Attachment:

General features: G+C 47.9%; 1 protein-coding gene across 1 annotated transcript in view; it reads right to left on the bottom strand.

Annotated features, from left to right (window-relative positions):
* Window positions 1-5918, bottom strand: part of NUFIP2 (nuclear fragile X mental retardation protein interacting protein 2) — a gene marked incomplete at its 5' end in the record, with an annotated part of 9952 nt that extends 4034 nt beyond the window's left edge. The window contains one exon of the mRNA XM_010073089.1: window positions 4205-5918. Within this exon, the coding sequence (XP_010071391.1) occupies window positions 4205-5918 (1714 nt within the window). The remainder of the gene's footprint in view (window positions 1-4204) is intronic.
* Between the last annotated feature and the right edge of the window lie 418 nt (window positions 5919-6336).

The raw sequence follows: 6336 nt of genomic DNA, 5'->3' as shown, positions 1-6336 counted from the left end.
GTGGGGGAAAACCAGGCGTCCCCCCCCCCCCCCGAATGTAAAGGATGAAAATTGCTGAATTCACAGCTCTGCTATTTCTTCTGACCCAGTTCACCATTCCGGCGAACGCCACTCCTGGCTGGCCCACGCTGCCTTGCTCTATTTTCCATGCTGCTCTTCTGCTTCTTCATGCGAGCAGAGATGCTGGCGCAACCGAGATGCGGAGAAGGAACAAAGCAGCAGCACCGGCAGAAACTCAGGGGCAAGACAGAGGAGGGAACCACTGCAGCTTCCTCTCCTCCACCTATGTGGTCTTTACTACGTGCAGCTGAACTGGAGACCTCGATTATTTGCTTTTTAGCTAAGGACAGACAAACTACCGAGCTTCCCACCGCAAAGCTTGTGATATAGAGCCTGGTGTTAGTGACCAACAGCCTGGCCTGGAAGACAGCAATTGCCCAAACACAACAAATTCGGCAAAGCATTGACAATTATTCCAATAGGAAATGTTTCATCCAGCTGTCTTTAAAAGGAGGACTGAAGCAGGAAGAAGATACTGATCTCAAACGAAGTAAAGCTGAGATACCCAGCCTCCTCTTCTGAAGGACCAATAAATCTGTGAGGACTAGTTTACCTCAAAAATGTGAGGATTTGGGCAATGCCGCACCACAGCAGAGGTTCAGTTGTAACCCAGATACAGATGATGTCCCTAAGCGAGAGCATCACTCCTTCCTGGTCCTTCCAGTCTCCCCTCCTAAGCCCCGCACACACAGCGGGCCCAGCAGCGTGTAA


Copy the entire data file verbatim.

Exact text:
General features: G+C 47.9%; 1 protein-coding gene across 1 annotated transcript in view; it reads right to left on the bottom strand.

Annotated features, from left to right (window-relative positions):
* Window positions 1-5918, bottom strand: part of NUFIP2 (nuclear fragile X mental retardation protein interacting protein 2) — a gene marked incomplete at its 5' end in the record, with an annotated part of 9952 nt that extends 4034 nt beyond the window's left edge. The window contains one exon of the mRNA XM_010073089.1: window positions 4205-5918. Within this exon, the coding sequence (XP_010071391.1) occupies window positions 4205-5918 (1714 nt within the window). The remainder of the gene's footprint in view (window positions 1-4204) is intronic.
* Between the last annotated feature and the right edge of the window lie 418 nt (window positions 5919-6336).

The raw sequence follows: 6336 nt of genomic DNA, 5'->3' as shown, positions 1-6336 counted from the left end.
GTGGGGGAAAACCAGGCGTCCCCCCCCCCCCCCGAATGTAAAGGATGAAAATTGCTGAATTCACAGCTCTGCTATTTCTTCTGACCCAGTTCACCATTCCGGCGAACGCCACTCCTGGCTGGCCCACGCTGCCTTGCTCTATTTTCCATGCTGCTCTTCTGCTTCTTCATGCGAGCAGAGATGCTGGCGCAACCGAGATGCGGAGAAGGAACAAAGCAGCAGCACCGGCAGAAACTCAGGGGCAAGACAGAGGAGGGAACCACTGCAGCTTCCTCTCCTCCACCTATGTGGTCTTTACTACGTGCAGCTGAACTGGAGACCTCGATTATTTGCTTTTTAGCTAAGGACAGACAAACTACCGAGCTTCCCACCGCAAAGCTTGTGATATAGAGCCTGGTGTTAGTGACCAACAGCCTGGCCTGGAAGACAGCAATTGCCCAAACACAACAAATTCGGCAAAGCATTGACAATTATTCCAATAGGAAATGTTTCATCCAGCTGTCTTTAAAAGGAGGACTGAAGCAGGAAGAAGATACTGATCTCAAACGAAGTAAAGCTGAGATACCCAGCCTCCTCTTCTGAAGGACCAATAAATCTGTGAGGACTAGTTTACCTCAAAAATGTGAGGATTTGGGCAATGCCGCACCACAGCAGAGGTTCAGTTGTAACCCAGATACAGATGATGTCCCTAAGCGAGAGCATCACTCCTTCCTGGTCCTTCCAGTCTCCCCTCCTAAGCCCCGCACACACAGCGGGCCCAGCAGCGTGTAA